The artist still owed Dupuis one final album and, in 1988, he completed and delivered Les P'tits Schtroumpfs (The Little Smurfs). The next year, working with all-new assistants, he tried to replicate the Spirou he had known: by launching the first issue of a Smurfs magazine. But magazines based around cartoons were now in decline. Their market had been destroyed by albums and television.

Peyo's biggest project was a French theme park called Le Big Bang Schtroumpf. He had licensed his characters to a conglomerate, Sorepark, charged with reviving an old industrial site. But, after a bumper opening, their recipe failed. Within a year, the park had lost 104 million French francs (around $18 million) and, by 1990, it was bankrupt. Sorepark ceded management to the Belgian Groupe Walabi who, in 1992, lost their right to use the Schtroumpfs.

Peyo kept putting out albums during the 1990s. But his son Thierry struggled to distribute them. Looking for a new start, he and Peyo signed with Les Editions du Lombard – the publishing arm of Spirou's old rival Tintin. His contract obligated Peyo to four new books a year, but that was only the Smurfs. The artist also signed for three Johan albums and two that featured Benoît. The first to appear, in 1991, was Le Schtroumpf Financier (The Financial Smurf). It was a collaboration between Peyo and Thierry.

Benoît Brisefer (Steven Strong), Les Taxis Rouges, 1960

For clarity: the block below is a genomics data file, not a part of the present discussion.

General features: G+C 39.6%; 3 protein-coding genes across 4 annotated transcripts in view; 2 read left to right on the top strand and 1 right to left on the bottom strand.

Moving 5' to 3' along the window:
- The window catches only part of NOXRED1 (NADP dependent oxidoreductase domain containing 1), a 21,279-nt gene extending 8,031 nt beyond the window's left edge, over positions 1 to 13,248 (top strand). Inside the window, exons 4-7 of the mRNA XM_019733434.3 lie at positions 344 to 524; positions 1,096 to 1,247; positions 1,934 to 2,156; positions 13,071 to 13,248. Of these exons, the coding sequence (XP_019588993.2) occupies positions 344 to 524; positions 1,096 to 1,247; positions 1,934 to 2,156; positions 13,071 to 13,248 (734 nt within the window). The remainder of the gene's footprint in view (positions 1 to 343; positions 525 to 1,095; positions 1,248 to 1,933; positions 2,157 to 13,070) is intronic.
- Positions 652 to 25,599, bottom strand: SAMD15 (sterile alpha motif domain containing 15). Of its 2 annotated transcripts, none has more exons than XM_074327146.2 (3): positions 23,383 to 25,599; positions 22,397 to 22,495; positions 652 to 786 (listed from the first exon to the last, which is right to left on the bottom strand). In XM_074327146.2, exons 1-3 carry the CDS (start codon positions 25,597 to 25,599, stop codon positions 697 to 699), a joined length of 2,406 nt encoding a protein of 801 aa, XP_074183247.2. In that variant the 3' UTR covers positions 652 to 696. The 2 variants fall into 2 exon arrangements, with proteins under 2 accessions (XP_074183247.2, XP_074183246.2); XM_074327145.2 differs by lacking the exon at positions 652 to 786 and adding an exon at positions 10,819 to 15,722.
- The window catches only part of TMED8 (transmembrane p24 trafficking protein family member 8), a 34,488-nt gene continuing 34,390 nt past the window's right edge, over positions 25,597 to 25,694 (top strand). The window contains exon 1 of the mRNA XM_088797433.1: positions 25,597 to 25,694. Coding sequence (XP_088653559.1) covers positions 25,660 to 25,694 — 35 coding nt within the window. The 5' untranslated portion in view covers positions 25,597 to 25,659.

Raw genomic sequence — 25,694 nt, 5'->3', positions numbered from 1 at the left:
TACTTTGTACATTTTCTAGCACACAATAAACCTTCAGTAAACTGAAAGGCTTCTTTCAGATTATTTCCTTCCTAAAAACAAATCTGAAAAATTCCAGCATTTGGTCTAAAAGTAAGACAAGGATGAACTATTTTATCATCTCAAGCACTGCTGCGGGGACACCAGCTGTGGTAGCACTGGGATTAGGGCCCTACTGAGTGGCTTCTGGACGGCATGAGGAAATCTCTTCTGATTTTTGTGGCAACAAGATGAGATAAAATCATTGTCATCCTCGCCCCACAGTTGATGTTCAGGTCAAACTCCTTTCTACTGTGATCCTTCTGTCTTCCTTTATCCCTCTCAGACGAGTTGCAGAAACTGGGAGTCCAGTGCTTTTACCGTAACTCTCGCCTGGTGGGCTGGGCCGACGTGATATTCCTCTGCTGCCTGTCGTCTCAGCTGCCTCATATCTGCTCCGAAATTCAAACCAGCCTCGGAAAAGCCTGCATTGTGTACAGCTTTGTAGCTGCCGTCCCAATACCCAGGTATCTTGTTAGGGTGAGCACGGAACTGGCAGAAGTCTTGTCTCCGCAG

Le Schtroumpf Financier was very well-received. Yet it had tested Peyo's now-fragile strength. On Christmas Eve, 1992, he died of a heart attack. Culliford was 64.

Peyo's career was so fantastic it might have come from one of his sorcerers. But, as the exhibition shows, the formula was less mysterious than its ingredients. Just take one highly specific moment in time, add a crew of eccentric virtuosos, then marinate in hour-by-hour, day-by-day, night-by-night proximity. Throw in gallons of sweat and strain through restrictions: exigent editors, tight deadlines and a strict, old-fashioned code of behaviour.

The resulting innovations sprang from sheer enjoyment. Almost as humble as they were audacious, Spirou's real greats took success with a grain of schtroumpf. Theirs was an all-too-human brand of creativity – one hard to equal in our virtual world.

Many testaments to it exist but I like one from André Franquin. Along with Peyo, Jean Roba, and Maurice Tillieux, he was being honored at a French book fair. To reach more children, the organizers had scheduled their day's last appearance at a circus. The tired cartoonists were seated under its teeming big top when, said Franquin, "All the music suddenly stops and this voice booms out, 'There are four of them and you know them well! You know they're hilarious! Every week, they make you laugh until you cry! So, without further ado…' The crowd is going wild so, pasting on our modest smiles, we start to lift our sagging bottoms out of the chairs – just in time to see four chimpanzees bound into the ring. Here are the real professionals! They can juggle! They can balance plates! … They're a total treat!"